CHATTANOOGA, Tenn. (OSBORNE) -- The latest edition of the Journal Pediatrics says the number of children hospitalized for opioid overdoses has almost doubled since 2004.
Even worse, more than 40 percent of the kids who overdose end up in intensive care. Sixty-percent of those overdosing fall between the ages of 12 and 17 suggesting that most cases don’t happen by accident.
Dr. Nita Shumaker is a Chattanooga Pediatrician and current President of the Tennessee Medical Association. Dr. Shoemaker says she routinely talks with parents about making sure children can’t get at their medications.
She notes there are lots of ways to safely dispose of leftover pills.
“Any opioid medication can be disposed of by crushing it and putting it in old coffee grounds and/or cat litter and throwing it in the trash. You can take it back to most Walgreens… and you can take it to police stations.”
Dr. Shumaker has made reducing opioid use a priority of her term as the Tennessee Medical Association’s president and says her member doctors are working toward that goal.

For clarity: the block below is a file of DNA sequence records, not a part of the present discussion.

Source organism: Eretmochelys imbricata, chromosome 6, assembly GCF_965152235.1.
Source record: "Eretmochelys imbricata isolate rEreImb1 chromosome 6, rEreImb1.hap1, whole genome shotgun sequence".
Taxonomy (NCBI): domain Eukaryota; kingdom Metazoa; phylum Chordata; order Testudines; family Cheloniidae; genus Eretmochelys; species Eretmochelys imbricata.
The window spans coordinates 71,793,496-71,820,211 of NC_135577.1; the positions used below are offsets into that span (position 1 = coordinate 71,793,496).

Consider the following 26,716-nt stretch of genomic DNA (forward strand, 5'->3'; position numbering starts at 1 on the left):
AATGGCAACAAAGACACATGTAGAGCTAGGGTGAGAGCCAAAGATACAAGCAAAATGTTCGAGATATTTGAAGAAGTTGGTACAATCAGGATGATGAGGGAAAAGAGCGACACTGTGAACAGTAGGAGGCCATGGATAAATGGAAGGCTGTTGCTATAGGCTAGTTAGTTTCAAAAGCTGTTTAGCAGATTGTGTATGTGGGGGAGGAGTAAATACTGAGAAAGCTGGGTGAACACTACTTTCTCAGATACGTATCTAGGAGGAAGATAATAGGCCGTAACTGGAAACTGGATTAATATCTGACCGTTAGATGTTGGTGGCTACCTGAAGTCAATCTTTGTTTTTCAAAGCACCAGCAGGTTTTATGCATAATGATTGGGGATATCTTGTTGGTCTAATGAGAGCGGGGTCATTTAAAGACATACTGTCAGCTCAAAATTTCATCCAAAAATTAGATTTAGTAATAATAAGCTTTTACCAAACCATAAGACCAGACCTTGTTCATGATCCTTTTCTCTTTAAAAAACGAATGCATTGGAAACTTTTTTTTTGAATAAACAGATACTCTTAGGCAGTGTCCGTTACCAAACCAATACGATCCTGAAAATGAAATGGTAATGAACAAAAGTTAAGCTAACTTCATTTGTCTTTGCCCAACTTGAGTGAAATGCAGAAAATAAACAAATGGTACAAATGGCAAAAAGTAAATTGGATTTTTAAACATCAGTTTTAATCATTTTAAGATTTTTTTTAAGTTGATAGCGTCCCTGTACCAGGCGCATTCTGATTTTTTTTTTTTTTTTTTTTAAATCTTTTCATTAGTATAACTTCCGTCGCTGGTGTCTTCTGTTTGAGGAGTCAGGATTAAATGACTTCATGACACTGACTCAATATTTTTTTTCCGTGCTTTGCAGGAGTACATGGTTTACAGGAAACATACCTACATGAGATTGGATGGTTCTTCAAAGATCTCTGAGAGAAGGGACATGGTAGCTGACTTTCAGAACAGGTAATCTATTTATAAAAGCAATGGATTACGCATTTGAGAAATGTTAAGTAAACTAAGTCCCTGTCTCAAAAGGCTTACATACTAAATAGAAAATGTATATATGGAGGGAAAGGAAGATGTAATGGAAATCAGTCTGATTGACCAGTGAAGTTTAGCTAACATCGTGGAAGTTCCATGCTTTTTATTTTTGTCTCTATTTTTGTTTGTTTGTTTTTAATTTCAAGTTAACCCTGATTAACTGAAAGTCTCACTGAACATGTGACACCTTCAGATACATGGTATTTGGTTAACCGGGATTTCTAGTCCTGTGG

“Substantial progress in decreasing both the amount of prescriptions and the amount of morphine equivalents (strength) that we are prescribing. So I’m really proud of the progress made and we’re only starting.”
Dr. Shumaker says she’s seeing more and more studies that indicate that some over-the-counter medications can be just as effective as opioids at relieving some types of pain.
She encourages patients to question their doctors about alternatives anytime an opioid is suggested.